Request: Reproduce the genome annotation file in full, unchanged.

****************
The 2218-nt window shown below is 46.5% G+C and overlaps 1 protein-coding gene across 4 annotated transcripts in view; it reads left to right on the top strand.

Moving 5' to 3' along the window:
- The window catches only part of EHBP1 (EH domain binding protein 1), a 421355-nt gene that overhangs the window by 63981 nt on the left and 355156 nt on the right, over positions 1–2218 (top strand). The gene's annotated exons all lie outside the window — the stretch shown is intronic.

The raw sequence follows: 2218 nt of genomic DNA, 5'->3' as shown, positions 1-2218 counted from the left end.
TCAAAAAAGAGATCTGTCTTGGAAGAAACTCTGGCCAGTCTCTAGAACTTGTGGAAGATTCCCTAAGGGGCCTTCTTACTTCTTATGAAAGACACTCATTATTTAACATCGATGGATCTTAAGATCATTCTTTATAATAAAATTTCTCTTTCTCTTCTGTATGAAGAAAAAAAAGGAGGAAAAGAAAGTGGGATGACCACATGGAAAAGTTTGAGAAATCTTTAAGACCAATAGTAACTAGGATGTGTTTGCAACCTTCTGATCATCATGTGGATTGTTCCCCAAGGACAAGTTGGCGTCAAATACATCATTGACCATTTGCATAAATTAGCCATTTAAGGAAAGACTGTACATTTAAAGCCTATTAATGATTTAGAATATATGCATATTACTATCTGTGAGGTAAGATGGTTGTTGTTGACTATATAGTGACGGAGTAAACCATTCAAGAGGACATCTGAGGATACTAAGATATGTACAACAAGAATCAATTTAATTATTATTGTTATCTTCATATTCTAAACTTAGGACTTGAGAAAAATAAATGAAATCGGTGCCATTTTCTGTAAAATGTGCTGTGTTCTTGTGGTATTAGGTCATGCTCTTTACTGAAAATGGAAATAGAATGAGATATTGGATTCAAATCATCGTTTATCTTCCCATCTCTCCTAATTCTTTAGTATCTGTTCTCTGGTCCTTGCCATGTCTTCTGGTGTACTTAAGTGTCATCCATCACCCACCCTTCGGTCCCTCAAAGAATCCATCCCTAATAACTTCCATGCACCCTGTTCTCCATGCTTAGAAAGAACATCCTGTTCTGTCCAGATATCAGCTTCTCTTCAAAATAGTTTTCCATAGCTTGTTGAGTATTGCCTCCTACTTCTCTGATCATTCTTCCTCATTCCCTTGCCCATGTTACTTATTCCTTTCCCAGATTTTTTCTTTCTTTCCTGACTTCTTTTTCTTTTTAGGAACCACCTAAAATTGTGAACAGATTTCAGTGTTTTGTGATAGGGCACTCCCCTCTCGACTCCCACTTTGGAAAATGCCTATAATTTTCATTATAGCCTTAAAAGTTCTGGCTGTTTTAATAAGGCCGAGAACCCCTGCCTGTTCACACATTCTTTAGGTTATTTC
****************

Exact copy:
The 2218-nt window shown below is 46.5% G+C and overlaps 1 protein-coding gene across 4 annotated transcripts in view; it reads left to right on the top strand.

Moving 5' to 3' along the window:
- The window catches only part of EHBP1 (EH domain binding protein 1), a 421355-nt gene that overhangs the window by 63981 nt on the left and 355156 nt on the right, over positions 1–2218 (top strand). The gene's annotated exons all lie outside the window — the stretch shown is intronic.

The raw sequence follows: 2218 nt of genomic DNA, 5'->3' as shown, positions 1-2218 counted from the left end.
TCAAAAAAGAGATCTGTCTTGGAAGAAACTCTGGCCAGTCTCTAGAACTTGTGGAAGATTCCCTAAGGGGCCTTCTTACTTCTTATGAAAGACACTCATTATTTAACATCGATGGATCTTAAGATCATTCTTTATAATAAAATTTCTCTTTCTCTTCTGTATGAAGAAAAAAAAGGAGGAAAAGAAAGTGGGATGACCACATGGAAAAGTTTGAGAAATCTTTAAGACCAATAGTAACTAGGATGTGTTTGCAACCTTCTGATCATCATGTGGATTGTTCCCCAAGGACAAGTTGGCGTCAAATACATCATTGACCATTTGCATAAATTAGCCATTTAAGGAAAGACTGTACATTTAAAGCCTATTAATGATTTAGAATATATGCATATTACTATCTGTGAGGTAAGATGGTTGTTGTTGACTATATAGTGACGGAGTAAACCATTCAAGAGGACATCTGAGGATACTAAGATATGTACAACAAGAATCAATTTAATTATTATTGTTATCTTCATATTCTAAACTTAGGACTTGAGAAAAATAAATGAAATCGGTGCCATTTTCTGTAAAATGTGCTGTGTTCTTGTGGTATTAGGTCATGCTCTTTACTGAAAATGGAAATAGAATGAGATATTGGATTCAAATCATCGTTTATCTTCCCATCTCTCCTAATTCTTTAGTATCTGTTCTCTGGTCCTTGCCATGTCTTCTGGTGTACTTAAGTGTCATCCATCACCCACCCTTCGGTCCCTCAAAGAATCCATCCCTAATAACTTCCATGCACCCTGTTCTCCATGCTTAGAAAGAACATCCTGTTCTGTCCAGATATCAGCTTCTCTTCAAAATAGTTTTCCATAGCTTGTTGAGTATTGCCTCCTACTTCTCTGATCATTCTTCCTCATTCCCTTGCCCATGTTACTTATTCCTTTCCCAGATTTTTTCTTTCTTTCCTGACTTCTTTTTCTTTTTAGGAACCACCTAAAATTGTGAACAGATTTCAGTGTTTTGTGATAGGGCACTCCCCTCTCGACTCCCACTTTGGAAAATGCCTATAATTTTCATTATAGCCTTAAAAGTTCTGGCTGTTTTAATAAGGCCGAGAACCCCTGCCTGTTCACACATTCTTTAGGTTATTTC